Opp Cotton Mills v. Administrator of Wage and Hour Division of Department of Labor

Citation61 S.Ct. 524,85 L.Ed. 624,312 U.S. 657,312 U.S. 126
Decision Date03 February 1941
Docket NumberNo. 330,330
CourtUnited States Supreme Court

[Syllabus from pages 126-128 intentionally omitted] Mr. Ben F. Cameron, of Meridian, Miss., for petitioners.

[Argument of Counsel from pages 129-131 intentionally omitted] Francis Biddle, Sol. Gen., for respondent.

[Argument of Counsel from Page 132 intentionally omitted] Mr. Justice STONE, delivered the opinion of the Court.

Three types of questions are presented by the petition for certiorari in this case:

First, whether the Fair Labor Standards Act of 1938, 52 Stat. 1060, 29 U.S.C.A. § 201 et seq., is authorized by the Commerce Clause, art. 1, § 8, cl. 3, violates the Tenth Amendment and the Due Process Clause of the Fifth Amendment and is an unconstitutional delegation of the legislative power of Congress to the Administrator of the Wage and Hour Division of the Department of Labor, appointed pursuant to § 4(a) of the Act.

Second, whether an order of the Administrator prescribing a minimum wage in an industry is unauthorized by the statute and invalid because the procedure of the Administrator and an Industry Committee appointed by him pursuant to § 5 of the Act, which resulted in the order, is unauthorized and violates the Fifth Amendment.

Third, whether the order of the Administrator is invalid because his findings on which the order is based are without the support of substantial evidence. The challenged findings are that the minimum wage established by the order will not substantially curtail employment, and that a classification within the industry is unnecessary for the purpose of fixing, for each classification within it, the highest minimum wage which will not substantially curtail employment in such classification and will not give any competitive advantage to any group in the industry.

Petitioner, Opp Cotton Mills, Inc., an Alabama corporation subject to the Fair Labor Standards Act, alleging that it was aggrieved by an order of respondent, the Administrator, brought the present proceeding in the Circuit Court of Appeals for the Fifth Circuit pursuant to § 10 of the Act, to review and set aside the order fixing a uniform 32 1/2 cents per hour minimum wage for the textile industry and for other relief. So far as now relevant petitioners challenged the validity of the Act and the order upon the grounds already memtioned. The Court of Appeals sustained the order. 5 Cir., 111 F.2d 23. We granted certiorari, October 14, 1940, on a petition raising the same questions concerning the validity of the order which we deem of public importance in the administration of the Act. 311 U.S. 631, 61 S.Ct. 46, 85 L.Ed. —-.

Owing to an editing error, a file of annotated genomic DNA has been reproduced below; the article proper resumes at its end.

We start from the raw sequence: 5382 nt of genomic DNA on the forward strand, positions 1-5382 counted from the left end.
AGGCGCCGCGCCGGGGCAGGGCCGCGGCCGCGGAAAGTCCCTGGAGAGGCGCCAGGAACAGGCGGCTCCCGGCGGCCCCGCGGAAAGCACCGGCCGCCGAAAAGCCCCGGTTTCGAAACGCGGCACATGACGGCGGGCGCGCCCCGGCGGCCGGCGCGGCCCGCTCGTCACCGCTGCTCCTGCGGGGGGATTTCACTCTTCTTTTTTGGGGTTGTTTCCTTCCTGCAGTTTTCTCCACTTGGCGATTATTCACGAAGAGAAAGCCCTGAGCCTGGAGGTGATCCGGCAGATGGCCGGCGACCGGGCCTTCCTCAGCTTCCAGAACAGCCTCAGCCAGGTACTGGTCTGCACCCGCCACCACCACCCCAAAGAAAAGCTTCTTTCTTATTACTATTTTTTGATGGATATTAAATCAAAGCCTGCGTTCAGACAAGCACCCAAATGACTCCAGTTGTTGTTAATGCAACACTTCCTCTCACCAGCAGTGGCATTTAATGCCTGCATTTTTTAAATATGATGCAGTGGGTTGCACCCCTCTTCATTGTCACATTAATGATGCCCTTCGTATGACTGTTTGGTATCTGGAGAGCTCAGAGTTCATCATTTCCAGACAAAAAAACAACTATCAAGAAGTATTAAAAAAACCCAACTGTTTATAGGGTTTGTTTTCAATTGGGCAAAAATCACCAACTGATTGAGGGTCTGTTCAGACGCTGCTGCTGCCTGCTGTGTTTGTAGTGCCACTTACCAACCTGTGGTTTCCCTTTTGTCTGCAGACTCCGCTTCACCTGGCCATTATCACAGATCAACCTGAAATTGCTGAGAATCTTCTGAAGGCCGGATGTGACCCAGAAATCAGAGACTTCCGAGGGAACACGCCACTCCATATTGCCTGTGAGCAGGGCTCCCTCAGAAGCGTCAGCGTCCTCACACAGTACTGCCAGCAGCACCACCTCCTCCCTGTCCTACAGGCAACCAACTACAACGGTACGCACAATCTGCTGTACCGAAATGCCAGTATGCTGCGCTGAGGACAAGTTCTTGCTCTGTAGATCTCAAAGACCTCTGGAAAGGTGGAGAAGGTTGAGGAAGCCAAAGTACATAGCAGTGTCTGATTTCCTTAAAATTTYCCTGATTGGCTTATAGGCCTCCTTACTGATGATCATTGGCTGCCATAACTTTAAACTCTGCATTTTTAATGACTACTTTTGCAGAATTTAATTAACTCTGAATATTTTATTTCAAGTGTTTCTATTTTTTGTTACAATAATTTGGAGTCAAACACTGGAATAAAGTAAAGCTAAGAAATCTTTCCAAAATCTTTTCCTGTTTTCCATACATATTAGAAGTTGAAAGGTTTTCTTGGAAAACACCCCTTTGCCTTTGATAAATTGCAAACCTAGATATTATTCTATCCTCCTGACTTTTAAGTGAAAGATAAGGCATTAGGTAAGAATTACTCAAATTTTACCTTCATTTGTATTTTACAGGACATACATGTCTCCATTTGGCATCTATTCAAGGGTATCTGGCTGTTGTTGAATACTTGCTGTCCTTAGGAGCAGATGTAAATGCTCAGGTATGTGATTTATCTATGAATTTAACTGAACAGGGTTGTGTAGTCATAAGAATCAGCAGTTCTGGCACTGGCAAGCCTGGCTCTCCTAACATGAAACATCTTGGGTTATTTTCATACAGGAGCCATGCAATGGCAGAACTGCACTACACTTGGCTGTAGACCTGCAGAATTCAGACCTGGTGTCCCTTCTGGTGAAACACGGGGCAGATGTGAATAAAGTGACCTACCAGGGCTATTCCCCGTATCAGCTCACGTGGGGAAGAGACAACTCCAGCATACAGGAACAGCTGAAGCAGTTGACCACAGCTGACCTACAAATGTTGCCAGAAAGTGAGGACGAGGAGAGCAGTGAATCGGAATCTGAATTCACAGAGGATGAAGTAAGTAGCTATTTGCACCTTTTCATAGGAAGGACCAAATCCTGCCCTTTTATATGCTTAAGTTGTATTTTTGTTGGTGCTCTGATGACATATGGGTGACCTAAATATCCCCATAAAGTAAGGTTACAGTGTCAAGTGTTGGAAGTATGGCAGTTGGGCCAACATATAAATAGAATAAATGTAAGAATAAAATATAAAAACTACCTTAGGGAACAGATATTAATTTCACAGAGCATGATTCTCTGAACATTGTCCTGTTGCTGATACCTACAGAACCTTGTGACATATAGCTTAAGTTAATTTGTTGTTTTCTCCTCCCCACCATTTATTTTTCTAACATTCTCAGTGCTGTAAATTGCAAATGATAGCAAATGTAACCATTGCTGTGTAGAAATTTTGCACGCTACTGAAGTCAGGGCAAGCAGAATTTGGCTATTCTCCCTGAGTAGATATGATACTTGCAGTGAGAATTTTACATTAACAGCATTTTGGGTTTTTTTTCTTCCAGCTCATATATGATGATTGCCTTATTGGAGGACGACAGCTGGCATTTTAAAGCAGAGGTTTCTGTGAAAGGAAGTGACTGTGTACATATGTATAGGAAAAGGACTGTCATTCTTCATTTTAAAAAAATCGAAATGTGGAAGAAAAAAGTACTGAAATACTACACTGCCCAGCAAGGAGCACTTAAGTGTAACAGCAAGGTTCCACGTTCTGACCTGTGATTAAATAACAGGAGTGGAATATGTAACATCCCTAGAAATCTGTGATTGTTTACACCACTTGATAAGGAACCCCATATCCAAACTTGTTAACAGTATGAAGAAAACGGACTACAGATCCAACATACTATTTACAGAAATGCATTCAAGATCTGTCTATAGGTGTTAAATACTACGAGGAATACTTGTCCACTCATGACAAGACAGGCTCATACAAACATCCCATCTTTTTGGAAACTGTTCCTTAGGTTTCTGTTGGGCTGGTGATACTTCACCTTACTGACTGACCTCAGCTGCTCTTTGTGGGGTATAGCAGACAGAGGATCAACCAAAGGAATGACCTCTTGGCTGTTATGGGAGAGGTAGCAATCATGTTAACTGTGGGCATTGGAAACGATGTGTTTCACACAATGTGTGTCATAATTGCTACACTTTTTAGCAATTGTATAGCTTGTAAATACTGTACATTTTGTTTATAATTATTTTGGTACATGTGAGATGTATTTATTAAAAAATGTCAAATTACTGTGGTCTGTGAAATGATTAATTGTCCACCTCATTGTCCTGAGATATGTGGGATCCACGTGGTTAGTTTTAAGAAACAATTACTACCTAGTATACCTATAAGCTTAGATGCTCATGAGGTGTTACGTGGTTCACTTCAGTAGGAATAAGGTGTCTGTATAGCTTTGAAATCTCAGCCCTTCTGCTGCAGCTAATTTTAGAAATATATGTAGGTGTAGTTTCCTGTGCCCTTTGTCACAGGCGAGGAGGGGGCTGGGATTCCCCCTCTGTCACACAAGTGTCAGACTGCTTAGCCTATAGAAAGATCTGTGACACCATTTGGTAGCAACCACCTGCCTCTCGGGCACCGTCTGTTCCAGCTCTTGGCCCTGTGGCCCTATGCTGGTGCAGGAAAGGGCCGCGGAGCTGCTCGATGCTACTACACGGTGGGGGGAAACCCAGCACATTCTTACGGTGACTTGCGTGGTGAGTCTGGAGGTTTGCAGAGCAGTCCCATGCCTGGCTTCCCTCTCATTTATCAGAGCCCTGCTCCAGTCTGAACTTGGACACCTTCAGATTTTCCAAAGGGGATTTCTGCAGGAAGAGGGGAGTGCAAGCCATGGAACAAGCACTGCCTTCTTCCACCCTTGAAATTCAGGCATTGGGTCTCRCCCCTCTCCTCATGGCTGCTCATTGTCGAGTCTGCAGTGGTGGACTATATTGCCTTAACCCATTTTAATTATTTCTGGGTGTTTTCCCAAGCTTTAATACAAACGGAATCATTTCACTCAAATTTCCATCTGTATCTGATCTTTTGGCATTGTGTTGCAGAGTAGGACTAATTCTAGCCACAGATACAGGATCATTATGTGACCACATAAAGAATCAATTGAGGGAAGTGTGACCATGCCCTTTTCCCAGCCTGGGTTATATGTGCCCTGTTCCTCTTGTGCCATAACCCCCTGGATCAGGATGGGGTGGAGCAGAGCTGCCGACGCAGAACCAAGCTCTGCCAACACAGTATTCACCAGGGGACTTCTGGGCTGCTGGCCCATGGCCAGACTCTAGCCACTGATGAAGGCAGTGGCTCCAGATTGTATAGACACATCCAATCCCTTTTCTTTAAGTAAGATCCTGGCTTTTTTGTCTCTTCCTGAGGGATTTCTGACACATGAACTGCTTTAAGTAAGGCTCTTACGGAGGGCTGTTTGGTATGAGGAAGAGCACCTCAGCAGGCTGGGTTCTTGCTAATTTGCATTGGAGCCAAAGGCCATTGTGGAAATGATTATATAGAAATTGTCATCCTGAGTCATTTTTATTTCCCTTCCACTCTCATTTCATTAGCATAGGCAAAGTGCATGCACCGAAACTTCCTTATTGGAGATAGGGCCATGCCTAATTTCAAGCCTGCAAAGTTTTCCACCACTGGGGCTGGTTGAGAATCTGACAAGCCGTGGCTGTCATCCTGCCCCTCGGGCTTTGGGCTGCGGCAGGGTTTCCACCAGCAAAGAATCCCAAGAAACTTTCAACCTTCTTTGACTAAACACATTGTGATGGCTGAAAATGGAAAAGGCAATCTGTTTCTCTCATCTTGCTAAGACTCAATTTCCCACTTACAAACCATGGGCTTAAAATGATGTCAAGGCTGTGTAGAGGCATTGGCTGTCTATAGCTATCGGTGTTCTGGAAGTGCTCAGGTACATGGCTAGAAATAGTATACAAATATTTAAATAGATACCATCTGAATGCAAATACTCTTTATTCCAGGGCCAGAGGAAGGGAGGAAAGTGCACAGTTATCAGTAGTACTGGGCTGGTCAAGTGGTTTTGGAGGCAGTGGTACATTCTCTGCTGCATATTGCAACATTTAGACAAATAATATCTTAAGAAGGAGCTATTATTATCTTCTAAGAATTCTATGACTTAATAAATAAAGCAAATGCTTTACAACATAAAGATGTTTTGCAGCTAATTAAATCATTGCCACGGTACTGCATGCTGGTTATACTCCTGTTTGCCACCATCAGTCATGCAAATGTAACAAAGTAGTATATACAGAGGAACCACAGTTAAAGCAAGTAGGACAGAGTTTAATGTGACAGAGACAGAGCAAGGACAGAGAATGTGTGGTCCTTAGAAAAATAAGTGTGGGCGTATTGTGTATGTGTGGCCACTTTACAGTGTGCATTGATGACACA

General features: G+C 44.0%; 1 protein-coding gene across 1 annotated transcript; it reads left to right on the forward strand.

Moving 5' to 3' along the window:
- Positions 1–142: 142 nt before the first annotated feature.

The general scope of the Act and the provisions of § 15(a)(1)(2) and (5) and §§ 6 and 7, prohibiting the manufacture for and shipment in interstate commerce of goods produced for the commerce by employees employed at less than the prescribed minimum wage or more than the prescribed maximum hours without payment of the required overtime wage, have been discussed in United States v. Darby Lumber Company, 312 U.S. 100, 61 S.Ct. 451, 85 L.Ed. —-, decided this day. It is unnecessary to repeat that discussion here.

We are here concerned with § 5(a), § 6(a)(4), and § 8, under which the proceedings were had which resulted in the challenged order of the Administrator. These sections read together set up an administrative procedure for establishing a minimum wage in particular industries greater than the statutory minimum prescribed by § 6, but not in excess of 40 cents an hour, such increase over the statutory minimum to be fixed for any industry subject to the Act by the Administrator in collaboration with an industry committee.

Section 5 provides, subsection (a), that the Administrator shall appoint an industry committee for each in- dustry engaged in interstate commerce or in the production of goods for the commerce; that, subsection (b), the committee shall include persons representing the public, one of whom shall be designated as chairman, a like number representing employees in the industry, a like number representing employers in the industry, and directs that 'In the appointment of the persons representing each group, the Administrator shall give due regard to the geographical regions in which the industry is carried on'; that, subsection (d), the Administrator shall submit to the committee from time to time available data on matters referred to it, shall cause to be brought before the committee in connection with such matters any witnesses whom he deems material, and that the committee may summon other witnesses or call upon the Administrator to furnish additional information to aid it in its deliberations.